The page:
Switch Where You Can, Route Where You Must

October 16, 2013

Pravin Mahajan - headshotBy Pravin Mahajan

Director, Corporate Marketing

Back in the days of FDDI optical and 10Base5 Thick Ethernet technologies (you remember them, don’t you?), I came across the phrase, “Switch where you can, route where you must.” As a young professional I wondered about it, and applied it to the situation at hand – designing a campus network for a mobile operator. The Synoptics 5000 system was deployed at several places in the network providing Layer 1 and 2 transmission hub and switching functions, while a single Wellfleet Backbone Concentrator Node (BCN) system provided Layer 3 routing (the two companies had actually merged several months before to form Bay Networks). The operator’s campus infrastructure worked perfectly, scaling as traffic volume exploded driven by the mobile revolution.

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I recalled having debates with my manager on the role of OSI Layer 1, 2, 3 technologies in network devices – can or should they be combined, can or should one of them be eliminated, what about processing power, can the store-and-forward technique catch up with cut-through in performance, and more. We in the field close to customers continued deploying validated designs, but R&D labs in companies were feverishly changing the technology landscape and thus attracting Wall Street. Meantime I went back to school and after two years, as I completed my post-graduate degree, the network was still functioning healthily.  New technologies like Fast Ethernet and VLANs were beginning to surface and it was only in early 2000 that the FDDI system was upgraded to Ethernet switching.

I remained in the industry and witnessed tectonic shifts in the telecom technology and business cycles. Now before nostalgia completely overwhelms me, let’s come to the present. The networking world has changed in many ways – we talk terabits, coherent transmission, label switching, and more. But I still reflect on the old adage, “Switch where you can, route where you must,” and wonder on its application today.   What really brought this question back to the surface was the fact that Cisco, a routing technology company, has announced an OTN switching platform that integrates DWDM optics which should be available sometime in 2014.

Here at Infinera we pioneered the integration of optical transmission and digital switching technologies in a single system on the DTN in the mid-2000s. Customers validated this Digital Optical Network architecture and deployed over 2.7 Pb/s of capacity on over 18,000 chassis. They increased efficiency on their network while rapidly provisioning network capacity using standards-based GMPLS control plane and the Infinera Bandwidth Virtualization solution. Last year we extended our portfolio and started shipping the massively scalable DTN-X, which is on a rapid growth trajectory with 39 customers having deployed over three quarters of a Pb/s of super-channel capacity.

The reason for its success is clear – a no performance compromise philosophy while integrating various functions in a single system.  For example, the DTN-X supports 5 Tb/s of capacity across any configuration (100% transmission or 100% switching or any ratio in between) which is scalable to 10 Tb/s per bay and 240 Tb/s in a multi-bay configuration without compromise.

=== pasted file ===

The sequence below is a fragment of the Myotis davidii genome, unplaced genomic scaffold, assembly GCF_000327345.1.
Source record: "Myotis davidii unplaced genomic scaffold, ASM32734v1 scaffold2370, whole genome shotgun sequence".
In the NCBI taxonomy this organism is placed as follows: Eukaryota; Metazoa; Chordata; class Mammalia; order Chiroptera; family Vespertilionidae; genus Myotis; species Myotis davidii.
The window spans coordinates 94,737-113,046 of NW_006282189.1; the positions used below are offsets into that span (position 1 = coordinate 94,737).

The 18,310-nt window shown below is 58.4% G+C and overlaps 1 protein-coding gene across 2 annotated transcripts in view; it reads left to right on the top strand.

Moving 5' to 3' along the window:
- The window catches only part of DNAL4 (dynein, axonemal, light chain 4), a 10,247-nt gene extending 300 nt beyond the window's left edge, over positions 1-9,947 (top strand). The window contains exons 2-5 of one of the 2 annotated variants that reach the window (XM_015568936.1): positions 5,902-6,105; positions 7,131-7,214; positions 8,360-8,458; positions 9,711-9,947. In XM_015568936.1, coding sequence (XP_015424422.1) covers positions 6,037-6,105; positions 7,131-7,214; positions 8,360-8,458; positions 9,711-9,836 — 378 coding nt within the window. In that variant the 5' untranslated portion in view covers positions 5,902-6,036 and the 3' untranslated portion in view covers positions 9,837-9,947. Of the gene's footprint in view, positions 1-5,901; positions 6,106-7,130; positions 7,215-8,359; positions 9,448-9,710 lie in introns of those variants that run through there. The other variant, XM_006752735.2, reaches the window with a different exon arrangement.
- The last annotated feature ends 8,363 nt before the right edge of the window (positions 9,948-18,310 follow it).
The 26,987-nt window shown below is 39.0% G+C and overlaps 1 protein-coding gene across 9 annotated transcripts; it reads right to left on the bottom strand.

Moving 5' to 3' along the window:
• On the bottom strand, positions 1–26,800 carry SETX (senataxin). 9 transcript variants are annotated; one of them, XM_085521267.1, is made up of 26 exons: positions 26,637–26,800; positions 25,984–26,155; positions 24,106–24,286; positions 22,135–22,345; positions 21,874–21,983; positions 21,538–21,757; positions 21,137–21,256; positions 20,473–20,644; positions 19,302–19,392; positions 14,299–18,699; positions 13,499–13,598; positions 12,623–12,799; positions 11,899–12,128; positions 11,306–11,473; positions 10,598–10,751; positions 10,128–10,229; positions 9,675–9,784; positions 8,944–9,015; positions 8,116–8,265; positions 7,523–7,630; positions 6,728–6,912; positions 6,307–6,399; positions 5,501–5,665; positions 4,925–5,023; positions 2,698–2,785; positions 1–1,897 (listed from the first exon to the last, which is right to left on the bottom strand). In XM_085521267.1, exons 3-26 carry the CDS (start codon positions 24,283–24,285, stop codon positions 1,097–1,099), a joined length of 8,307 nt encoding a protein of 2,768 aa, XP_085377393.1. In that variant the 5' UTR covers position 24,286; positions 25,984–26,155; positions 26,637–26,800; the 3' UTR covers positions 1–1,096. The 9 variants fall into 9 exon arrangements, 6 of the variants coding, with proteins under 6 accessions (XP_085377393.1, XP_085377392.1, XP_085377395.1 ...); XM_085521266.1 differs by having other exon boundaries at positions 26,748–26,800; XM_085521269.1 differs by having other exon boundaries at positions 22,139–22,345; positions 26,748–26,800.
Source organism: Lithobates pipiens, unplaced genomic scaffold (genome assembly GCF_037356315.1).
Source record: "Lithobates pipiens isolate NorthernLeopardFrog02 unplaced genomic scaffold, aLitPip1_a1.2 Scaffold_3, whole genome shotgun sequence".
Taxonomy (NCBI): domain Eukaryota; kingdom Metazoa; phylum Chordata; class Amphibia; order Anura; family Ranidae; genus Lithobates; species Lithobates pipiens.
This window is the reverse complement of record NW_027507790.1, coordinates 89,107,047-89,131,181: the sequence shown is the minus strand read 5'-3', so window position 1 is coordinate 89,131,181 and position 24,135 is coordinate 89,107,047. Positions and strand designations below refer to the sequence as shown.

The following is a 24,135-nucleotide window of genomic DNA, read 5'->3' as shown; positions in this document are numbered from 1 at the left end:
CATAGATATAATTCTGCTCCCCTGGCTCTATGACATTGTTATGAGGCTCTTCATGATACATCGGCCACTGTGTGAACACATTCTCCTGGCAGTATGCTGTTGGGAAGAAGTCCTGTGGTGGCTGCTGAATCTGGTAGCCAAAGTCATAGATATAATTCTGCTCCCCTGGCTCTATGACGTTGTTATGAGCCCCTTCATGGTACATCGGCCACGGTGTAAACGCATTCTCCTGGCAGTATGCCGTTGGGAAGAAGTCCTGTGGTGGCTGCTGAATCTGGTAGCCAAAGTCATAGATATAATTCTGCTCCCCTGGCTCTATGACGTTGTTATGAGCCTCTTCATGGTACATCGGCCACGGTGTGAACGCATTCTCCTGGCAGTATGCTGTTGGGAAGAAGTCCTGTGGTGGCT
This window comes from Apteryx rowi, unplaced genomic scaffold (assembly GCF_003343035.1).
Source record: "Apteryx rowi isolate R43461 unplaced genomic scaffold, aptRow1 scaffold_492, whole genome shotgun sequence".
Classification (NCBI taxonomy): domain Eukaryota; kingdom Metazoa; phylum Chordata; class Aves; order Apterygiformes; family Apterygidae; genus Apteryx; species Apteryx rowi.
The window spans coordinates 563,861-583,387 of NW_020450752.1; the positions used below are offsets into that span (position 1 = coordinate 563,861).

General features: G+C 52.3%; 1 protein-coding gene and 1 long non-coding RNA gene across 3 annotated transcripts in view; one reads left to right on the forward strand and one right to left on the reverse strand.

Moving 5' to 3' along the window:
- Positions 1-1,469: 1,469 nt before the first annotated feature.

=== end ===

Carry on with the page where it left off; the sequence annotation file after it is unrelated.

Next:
This aspect is quite important as networks are never static – they keep changing due to multiple reasons. One way to understand this is the number of circuits that get deleted or added every year (i.e. churn). We analyzed the data across several global operators for over 18 months, and found some interesting facts – on average, 29% of circuits get churned, and one large content provider had this figure at 79%. We continue to dig deeper into the data for further insights and will share more.

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The constant change means that the network must be flexible and simple from an operational standpoint.  Technologies that provision and move circuits efficiently, like switching, need to be widely deployed instead of just using fixed transmission pipes. This is evidenced in the recent global operator survey by Andrew Schmitt of Infonetics on OTN, MPLS and Control Plane Strategies.  A significant number of them (94%) plan to use integrated WDM transmission (Layer 0) and OTN switching (Layer 1) technologies in a single system in the core by 2016. Furthermore, 89% of respondents would like to have OTN and packet switching (i.e. MPLS label switching or Layer 2/2.5) in the same platform by 2016. Andrew further dissects these trends in a brand new whitepaper on multi-layer transport networks. It explains why integrating transmission and switching (Layer 1, Layer 2/2.5) is the right architecture to build an Intelligent Transport Network, with the routing layer staying separate. It also examines why IPoDWDM is not being adopted (hint: layer elimination not integration).

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We have seen many other vendors following in this direction. Ciena and Alcatel-Lucent are working on bringing an integrated switching and DWDM transmission system into their portfolio. And of course, we saw Cisco announce a new system introducing OTN switching for the first time in their portfolio last month.

Today, the provider core architecture is benefiting from the use of an integrated switching solution at most places in the network, with routing being used in a separate layer at only those places needing it.  Some adages stand the test of time and it looks like the one I came across early in my career is continuing to endure. Now if you know who coined it, please share here or drop me a line.

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